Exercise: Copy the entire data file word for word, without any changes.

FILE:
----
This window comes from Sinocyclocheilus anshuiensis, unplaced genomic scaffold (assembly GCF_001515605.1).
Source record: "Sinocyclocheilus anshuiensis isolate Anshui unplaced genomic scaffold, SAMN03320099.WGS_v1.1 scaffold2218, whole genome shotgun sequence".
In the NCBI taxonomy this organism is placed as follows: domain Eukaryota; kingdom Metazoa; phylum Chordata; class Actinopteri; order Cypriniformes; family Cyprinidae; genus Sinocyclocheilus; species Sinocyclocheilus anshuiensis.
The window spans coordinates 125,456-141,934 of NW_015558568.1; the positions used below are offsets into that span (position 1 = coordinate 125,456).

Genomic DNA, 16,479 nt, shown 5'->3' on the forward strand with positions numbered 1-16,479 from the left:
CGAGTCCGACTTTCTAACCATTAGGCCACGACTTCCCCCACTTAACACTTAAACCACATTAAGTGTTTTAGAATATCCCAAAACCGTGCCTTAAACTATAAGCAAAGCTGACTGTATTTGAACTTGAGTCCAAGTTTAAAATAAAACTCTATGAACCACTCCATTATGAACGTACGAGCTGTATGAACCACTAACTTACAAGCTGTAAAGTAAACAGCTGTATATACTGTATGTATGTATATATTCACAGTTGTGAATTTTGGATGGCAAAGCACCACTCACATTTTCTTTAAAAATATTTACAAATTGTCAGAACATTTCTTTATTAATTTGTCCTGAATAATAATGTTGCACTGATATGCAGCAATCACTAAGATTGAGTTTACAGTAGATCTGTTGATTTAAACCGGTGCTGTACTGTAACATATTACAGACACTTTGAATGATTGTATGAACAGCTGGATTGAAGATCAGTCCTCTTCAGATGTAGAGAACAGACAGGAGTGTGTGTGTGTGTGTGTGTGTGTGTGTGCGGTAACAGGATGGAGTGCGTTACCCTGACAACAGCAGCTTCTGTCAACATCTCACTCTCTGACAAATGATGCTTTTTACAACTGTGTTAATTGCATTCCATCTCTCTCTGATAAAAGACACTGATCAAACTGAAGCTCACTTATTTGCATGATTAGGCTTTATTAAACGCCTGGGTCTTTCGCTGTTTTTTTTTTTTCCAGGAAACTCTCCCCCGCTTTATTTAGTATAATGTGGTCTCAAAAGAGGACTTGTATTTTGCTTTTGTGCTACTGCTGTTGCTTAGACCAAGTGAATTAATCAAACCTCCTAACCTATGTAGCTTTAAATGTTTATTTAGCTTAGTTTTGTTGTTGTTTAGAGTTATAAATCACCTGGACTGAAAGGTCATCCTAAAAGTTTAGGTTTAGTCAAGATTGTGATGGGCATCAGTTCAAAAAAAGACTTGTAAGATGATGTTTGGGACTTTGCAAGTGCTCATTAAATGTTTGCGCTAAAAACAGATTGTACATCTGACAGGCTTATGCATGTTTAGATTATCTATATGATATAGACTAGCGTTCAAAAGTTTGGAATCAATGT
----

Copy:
This window comes from Sinocyclocheilus anshuiensis, unplaced genomic scaffold (assembly GCF_001515605.1).
Source record: "Sinocyclocheilus anshuiensis isolate Anshui unplaced genomic scaffold, SAMN03320099.WGS_v1.1 scaffold2218, whole genome shotgun sequence".
In the NCBI taxonomy this organism is placed as follows: domain Eukaryota; kingdom Metazoa; phylum Chordata; class Actinopteri; order Cypriniformes; family Cyprinidae; genus Sinocyclocheilus; species Sinocyclocheilus anshuiensis.
The window spans coordinates 125,456-141,934 of NW_015558568.1; the positions used below are offsets into that span (position 1 = coordinate 125,456).

Genomic DNA, 16,479 nt, shown 5'->3' on the forward strand with positions numbered 1-16,479 from the left:
CGAGTCCGACTTTCTAACCATTAGGCCACGACTTCCCCCACTTAACACTTAAACCACATTAAGTGTTTTAGAATATCCCAAAACCGTGCCTTAAACTATAAGCAAAGCTGACTGTATTTGAACTTGAGTCCAAGTTTAAAATAAAACTCTATGAACCACTCCATTATGAACGTACGAGCTGTATGAACCACTAACTTACAAGCTGTAAAGTAAACAGCTGTATATACTGTATGTATGTATATATTCACAGTTGTGAATTTTGGATGGCAAAGCACCACTCACATTTTCTTTAAAAATATTTACAAATTGTCAGAACATTTCTTTATTAATTTGTCCTGAATAATAATGTTGCACTGATATGCAGCAATCACTAAGATTGAGTTTACAGTAGATCTGTTGATTTAAACCGGTGCTGTACTGTAACATATTACAGACACTTTGAATGATTGTATGAACAGCTGGATTGAAGATCAGTCCTCTTCAGATGTAGAGAACAGACAGGAGTGTGTGTGTGTGTGTGTGTGTGTGTGTGCGGTAACAGGATGGAGTGCGTTACCCTGACAACAGCAGCTTCTGTCAACATCTCACTCTCTGACAAATGATGCTTTTTACAACTGTGTTAATTGCATTCCATCTCTCTCTGATAAAAGACACTGATCAAACTGAAGCTCACTTATTTGCATGATTAGGCTTTATTAAACGCCTGGGTCTTTCGCTGTTTTTTTTTTTTCCAGGAAACTCTCCCCCGCTTTATTTAGTATAATGTGGTCTCAAAAGAGGACTTGTATTTTGCTTTTGTGCTACTGCTGTTGCTTAGACCAAGTGAATTAATCAAACCTCCTAACCTATGTAGCTTTAAATGTTTATTTAGCTTAGTTTTGTTGTTGTTTAGAGTTATAAATCACCTGGACTGAAAGGTCATCCTAAAAGTTTAGGTTTAGTCAAGATTGTGATGGGCATCAGTTCAAAAAAAGACTTGTAAGATGATGTTTGGGACTTTGCAAGTGCTCATTAAATGTTTGCGCTAAAAACAGATTGTACATCTGACAGGCTTATGCATGTTTAGATTATCTATATGATATAGACTAGCGTTCAAAAGTTTGGAATCAATGT